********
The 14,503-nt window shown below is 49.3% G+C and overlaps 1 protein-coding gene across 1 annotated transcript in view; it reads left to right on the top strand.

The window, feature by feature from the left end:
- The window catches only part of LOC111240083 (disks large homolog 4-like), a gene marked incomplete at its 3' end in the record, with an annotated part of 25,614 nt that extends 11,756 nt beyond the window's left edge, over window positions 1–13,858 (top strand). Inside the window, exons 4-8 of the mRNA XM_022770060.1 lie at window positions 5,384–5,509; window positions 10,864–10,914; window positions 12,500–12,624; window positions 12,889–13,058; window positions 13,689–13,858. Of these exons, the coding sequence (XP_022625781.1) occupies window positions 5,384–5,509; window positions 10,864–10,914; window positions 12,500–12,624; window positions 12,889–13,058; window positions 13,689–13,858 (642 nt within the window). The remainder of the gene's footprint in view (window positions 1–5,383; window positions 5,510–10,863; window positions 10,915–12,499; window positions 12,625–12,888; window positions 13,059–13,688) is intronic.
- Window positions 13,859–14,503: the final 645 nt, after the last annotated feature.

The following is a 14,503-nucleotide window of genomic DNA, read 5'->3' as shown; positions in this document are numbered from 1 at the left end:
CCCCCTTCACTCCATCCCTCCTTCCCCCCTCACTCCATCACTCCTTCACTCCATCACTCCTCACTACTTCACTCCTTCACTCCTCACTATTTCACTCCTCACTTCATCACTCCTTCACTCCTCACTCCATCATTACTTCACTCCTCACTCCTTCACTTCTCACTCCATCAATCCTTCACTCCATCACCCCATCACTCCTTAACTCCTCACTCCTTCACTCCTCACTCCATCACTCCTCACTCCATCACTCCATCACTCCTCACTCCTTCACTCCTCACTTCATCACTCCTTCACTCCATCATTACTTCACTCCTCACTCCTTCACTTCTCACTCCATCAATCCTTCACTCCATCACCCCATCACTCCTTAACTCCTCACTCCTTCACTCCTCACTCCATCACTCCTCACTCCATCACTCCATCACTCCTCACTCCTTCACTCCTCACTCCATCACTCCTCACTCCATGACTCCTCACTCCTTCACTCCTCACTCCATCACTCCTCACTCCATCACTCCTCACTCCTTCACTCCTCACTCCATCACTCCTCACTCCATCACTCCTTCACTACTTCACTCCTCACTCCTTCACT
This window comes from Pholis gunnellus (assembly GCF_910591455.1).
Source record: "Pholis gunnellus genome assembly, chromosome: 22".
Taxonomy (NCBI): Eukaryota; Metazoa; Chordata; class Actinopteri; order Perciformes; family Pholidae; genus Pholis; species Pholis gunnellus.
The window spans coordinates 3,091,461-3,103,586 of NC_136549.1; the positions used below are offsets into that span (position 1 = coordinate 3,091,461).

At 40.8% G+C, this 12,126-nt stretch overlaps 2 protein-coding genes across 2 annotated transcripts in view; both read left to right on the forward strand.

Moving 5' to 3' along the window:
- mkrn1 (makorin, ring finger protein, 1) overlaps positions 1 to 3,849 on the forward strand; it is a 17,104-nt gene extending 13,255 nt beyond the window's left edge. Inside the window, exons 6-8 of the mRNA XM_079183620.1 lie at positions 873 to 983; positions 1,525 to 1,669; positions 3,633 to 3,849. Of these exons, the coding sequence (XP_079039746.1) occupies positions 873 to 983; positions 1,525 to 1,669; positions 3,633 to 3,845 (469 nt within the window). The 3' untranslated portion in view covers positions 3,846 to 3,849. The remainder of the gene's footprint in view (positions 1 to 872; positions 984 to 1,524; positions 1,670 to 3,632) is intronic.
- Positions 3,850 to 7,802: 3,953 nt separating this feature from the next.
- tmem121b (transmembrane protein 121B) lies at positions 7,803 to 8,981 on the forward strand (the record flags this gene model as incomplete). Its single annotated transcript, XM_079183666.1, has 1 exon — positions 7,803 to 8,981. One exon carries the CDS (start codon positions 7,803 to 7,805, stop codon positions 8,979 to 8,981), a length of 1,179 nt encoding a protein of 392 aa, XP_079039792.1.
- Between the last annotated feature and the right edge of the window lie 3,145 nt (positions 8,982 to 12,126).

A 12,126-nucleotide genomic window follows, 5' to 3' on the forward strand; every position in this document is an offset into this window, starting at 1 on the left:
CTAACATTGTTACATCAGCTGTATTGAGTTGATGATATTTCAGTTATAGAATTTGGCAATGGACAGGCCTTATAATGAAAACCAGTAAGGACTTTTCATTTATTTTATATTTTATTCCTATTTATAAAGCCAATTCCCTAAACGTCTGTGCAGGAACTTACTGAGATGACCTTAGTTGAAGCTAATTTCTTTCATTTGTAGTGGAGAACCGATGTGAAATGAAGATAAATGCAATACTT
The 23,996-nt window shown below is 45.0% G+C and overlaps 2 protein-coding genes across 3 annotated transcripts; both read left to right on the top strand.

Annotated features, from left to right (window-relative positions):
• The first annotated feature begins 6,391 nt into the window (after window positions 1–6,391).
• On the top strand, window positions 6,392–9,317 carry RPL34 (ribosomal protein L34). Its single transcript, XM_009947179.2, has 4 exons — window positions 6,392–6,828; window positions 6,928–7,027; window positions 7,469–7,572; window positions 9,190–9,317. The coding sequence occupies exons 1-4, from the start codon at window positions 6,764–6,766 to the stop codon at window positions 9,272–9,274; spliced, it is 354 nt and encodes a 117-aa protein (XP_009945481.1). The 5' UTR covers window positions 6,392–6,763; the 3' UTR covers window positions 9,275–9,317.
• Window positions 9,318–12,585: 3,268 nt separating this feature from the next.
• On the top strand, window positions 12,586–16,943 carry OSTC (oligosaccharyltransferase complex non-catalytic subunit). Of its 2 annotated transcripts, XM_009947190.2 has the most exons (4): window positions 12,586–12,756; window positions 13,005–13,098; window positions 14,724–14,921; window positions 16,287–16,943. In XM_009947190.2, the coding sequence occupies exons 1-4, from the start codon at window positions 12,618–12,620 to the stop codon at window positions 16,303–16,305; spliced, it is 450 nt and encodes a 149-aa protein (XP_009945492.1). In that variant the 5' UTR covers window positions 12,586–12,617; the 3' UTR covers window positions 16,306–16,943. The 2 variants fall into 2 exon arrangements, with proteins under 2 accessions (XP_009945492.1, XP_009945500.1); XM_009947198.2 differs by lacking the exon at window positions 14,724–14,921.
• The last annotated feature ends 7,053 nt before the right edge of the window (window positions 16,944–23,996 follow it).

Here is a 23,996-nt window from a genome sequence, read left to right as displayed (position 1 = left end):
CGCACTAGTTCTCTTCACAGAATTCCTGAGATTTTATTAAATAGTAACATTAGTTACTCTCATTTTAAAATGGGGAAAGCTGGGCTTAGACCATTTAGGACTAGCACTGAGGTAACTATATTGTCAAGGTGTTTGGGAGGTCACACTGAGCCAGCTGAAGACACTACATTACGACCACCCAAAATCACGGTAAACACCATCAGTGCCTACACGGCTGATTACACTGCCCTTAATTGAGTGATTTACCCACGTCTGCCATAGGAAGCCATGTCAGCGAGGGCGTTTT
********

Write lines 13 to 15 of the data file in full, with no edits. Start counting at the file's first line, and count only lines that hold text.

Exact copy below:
- mkrn1 (makorin, ring finger protein, 1) overlaps positions 1 to 3,849 on the forward strand; it is a 17,104-nt gene extending 13,255 nt beyond the window's left edge. Inside the window, exons 6-8 of the mRNA XM_079183620.1 lie at positions 873 to 983; positions 1,525 to 1,669; positions 3,633 to 3,849. Of these exons, the coding sequence (XP_079039746.1) occupies positions 873 to 983; positions 1,525 to 1,669; positions 3,633 to 3,845 (469 nt within the window). The 3' untranslated portion in view covers positions 3,846 to 3,849. The remainder of the gene's footprint in view (positions 1 to 872; positions 984 to 1,524; positions 1,670 to 3,632) is intronic.
- Positions 3,850 to 7,802: 3,953 nt separating this feature from the next.
- tmem121b (transmembrane protein 121B) lies at positions 7,803 to 8,981 on the forward strand (the record flags this gene model as incomplete). Its single annotated transcript, XM_079183666.1, has 1 exon — positions 7,803 to 8,981. One exon carries the CDS (start codon positions 7,803 to 7,805, stop codon positions 8,979 to 8,981), a length of 1,179 nt encoding a protein of 392 aa, XP_079039792.1.